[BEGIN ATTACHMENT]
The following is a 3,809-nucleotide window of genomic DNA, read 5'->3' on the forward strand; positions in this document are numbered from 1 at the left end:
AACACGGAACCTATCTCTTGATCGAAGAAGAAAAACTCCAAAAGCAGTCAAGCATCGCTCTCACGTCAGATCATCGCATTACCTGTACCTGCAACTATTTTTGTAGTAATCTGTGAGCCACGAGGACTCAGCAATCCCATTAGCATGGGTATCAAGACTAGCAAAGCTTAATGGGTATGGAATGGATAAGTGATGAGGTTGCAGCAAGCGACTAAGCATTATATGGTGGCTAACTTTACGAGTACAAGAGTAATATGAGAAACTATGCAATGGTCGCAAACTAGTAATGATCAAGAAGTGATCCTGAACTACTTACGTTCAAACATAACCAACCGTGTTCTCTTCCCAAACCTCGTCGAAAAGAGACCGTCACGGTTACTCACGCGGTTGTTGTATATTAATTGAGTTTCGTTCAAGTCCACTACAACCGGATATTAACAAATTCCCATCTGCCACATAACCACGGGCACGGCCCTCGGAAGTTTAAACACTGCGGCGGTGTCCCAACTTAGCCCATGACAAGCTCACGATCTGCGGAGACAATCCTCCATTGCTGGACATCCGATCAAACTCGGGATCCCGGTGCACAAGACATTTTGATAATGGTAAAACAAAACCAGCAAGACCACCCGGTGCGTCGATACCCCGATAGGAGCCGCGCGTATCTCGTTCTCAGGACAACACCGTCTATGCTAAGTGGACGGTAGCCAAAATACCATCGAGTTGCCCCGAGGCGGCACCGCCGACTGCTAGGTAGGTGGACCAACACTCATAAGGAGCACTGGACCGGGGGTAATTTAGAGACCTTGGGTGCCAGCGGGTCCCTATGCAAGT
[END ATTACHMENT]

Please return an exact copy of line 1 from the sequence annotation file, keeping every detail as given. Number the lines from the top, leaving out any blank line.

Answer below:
The following is a 3,809-nucleotide window of genomic DNA, read 5'->3' on the forward strand; positions in this document are numbered from 1 at the left end: